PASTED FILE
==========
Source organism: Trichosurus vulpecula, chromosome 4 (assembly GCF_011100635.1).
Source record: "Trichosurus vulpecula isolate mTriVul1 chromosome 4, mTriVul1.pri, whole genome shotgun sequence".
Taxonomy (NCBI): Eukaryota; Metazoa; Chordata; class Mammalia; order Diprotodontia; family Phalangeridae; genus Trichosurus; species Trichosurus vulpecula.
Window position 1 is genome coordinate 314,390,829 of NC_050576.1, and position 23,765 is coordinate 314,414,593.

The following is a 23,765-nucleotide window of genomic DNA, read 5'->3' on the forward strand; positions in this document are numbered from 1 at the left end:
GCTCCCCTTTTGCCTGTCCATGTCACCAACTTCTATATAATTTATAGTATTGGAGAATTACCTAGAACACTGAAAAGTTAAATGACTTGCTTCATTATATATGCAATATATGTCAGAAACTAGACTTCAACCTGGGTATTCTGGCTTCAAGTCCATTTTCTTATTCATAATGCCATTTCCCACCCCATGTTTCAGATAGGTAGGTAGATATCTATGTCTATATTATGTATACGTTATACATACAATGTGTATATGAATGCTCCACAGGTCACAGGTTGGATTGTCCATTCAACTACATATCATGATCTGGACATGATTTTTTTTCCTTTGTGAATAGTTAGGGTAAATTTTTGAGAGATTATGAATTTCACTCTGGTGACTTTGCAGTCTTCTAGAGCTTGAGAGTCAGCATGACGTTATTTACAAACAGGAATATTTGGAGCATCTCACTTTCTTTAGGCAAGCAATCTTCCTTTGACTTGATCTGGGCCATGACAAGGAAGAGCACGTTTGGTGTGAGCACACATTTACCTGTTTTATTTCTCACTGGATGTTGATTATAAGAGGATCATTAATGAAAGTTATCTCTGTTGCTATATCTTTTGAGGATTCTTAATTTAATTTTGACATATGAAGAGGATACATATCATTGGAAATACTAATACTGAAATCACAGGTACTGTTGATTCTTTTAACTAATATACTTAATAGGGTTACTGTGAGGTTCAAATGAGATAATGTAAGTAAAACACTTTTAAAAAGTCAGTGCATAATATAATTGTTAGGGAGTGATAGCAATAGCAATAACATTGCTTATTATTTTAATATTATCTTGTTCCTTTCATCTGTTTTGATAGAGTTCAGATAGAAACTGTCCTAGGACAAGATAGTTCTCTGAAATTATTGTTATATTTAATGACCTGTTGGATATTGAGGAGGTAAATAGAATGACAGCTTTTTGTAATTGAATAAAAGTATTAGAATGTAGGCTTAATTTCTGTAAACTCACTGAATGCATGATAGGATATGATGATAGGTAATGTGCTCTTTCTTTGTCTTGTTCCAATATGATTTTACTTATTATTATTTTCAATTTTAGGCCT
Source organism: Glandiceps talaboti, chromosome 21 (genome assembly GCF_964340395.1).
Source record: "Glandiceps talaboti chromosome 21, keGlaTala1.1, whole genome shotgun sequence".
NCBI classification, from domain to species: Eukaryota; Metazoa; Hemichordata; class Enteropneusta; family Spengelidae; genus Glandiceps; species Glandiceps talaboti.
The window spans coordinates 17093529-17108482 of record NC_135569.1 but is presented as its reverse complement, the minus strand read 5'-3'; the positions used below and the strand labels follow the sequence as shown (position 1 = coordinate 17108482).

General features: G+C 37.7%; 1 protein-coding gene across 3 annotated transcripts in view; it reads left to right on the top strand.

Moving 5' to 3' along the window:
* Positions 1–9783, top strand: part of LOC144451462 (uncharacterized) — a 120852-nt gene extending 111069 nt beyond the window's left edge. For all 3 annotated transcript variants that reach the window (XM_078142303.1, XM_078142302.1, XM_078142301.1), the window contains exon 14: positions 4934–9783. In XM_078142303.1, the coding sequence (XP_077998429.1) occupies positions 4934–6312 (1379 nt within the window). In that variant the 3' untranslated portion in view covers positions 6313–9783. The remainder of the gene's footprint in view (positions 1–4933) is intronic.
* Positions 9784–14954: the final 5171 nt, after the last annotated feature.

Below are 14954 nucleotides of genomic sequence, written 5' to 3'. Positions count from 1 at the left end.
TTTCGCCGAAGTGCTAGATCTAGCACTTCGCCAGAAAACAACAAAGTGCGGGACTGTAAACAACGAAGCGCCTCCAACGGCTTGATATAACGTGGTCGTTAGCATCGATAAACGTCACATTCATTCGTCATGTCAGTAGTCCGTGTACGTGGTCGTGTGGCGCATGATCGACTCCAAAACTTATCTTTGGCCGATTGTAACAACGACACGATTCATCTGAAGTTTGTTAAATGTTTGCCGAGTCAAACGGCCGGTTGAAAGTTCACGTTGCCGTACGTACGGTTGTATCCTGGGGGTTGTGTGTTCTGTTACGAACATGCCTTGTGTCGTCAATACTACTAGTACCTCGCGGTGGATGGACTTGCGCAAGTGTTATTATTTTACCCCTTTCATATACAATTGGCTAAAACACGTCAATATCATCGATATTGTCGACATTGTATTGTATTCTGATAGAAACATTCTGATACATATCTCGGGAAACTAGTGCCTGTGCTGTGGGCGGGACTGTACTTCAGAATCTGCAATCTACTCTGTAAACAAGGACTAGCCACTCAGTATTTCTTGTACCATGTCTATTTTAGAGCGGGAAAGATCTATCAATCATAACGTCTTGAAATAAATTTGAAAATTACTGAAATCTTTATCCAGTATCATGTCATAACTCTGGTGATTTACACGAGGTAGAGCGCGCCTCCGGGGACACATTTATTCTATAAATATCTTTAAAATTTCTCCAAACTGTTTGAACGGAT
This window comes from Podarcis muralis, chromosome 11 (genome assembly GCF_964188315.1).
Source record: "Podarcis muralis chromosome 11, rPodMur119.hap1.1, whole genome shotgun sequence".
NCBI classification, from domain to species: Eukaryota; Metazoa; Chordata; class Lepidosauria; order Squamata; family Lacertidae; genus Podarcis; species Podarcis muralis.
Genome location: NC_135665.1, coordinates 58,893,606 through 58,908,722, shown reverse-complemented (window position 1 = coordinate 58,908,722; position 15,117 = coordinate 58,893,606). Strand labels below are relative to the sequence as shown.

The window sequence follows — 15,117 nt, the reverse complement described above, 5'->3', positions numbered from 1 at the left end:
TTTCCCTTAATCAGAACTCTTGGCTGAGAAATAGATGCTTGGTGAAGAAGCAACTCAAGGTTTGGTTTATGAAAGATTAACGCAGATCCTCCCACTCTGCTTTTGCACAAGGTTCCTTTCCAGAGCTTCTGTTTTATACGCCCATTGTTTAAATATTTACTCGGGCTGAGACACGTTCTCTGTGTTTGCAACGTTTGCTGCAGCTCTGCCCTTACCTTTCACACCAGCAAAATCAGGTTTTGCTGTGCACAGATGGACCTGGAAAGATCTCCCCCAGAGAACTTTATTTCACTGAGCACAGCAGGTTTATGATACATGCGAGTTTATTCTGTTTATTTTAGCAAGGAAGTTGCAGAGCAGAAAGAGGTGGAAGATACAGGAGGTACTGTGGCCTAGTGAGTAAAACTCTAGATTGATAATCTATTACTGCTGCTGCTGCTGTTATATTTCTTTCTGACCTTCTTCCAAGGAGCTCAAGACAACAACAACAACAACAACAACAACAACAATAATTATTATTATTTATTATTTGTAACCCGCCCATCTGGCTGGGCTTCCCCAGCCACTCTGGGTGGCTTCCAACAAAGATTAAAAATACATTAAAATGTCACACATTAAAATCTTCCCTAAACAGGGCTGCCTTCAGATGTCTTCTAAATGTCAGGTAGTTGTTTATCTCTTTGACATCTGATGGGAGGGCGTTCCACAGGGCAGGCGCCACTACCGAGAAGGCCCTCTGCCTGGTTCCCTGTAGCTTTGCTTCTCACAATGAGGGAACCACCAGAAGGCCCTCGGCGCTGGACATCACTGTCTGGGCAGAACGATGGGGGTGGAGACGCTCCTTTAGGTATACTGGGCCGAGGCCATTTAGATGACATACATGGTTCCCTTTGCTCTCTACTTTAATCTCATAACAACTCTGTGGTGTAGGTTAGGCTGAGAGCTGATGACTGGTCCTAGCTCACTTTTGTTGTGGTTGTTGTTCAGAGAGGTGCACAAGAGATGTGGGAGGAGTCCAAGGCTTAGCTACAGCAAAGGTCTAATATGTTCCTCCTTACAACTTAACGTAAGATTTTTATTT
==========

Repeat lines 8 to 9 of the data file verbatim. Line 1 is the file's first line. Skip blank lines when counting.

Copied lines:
Source record: "Glandiceps talaboti chromosome 21, keGlaTala1.1, whole genome shotgun sequence".
NCBI classification, from domain to species: Eukaryota; Metazoa; Hemichordata; class Enteropneusta; family Spengelidae; genus Glandiceps; species Glandiceps talaboti.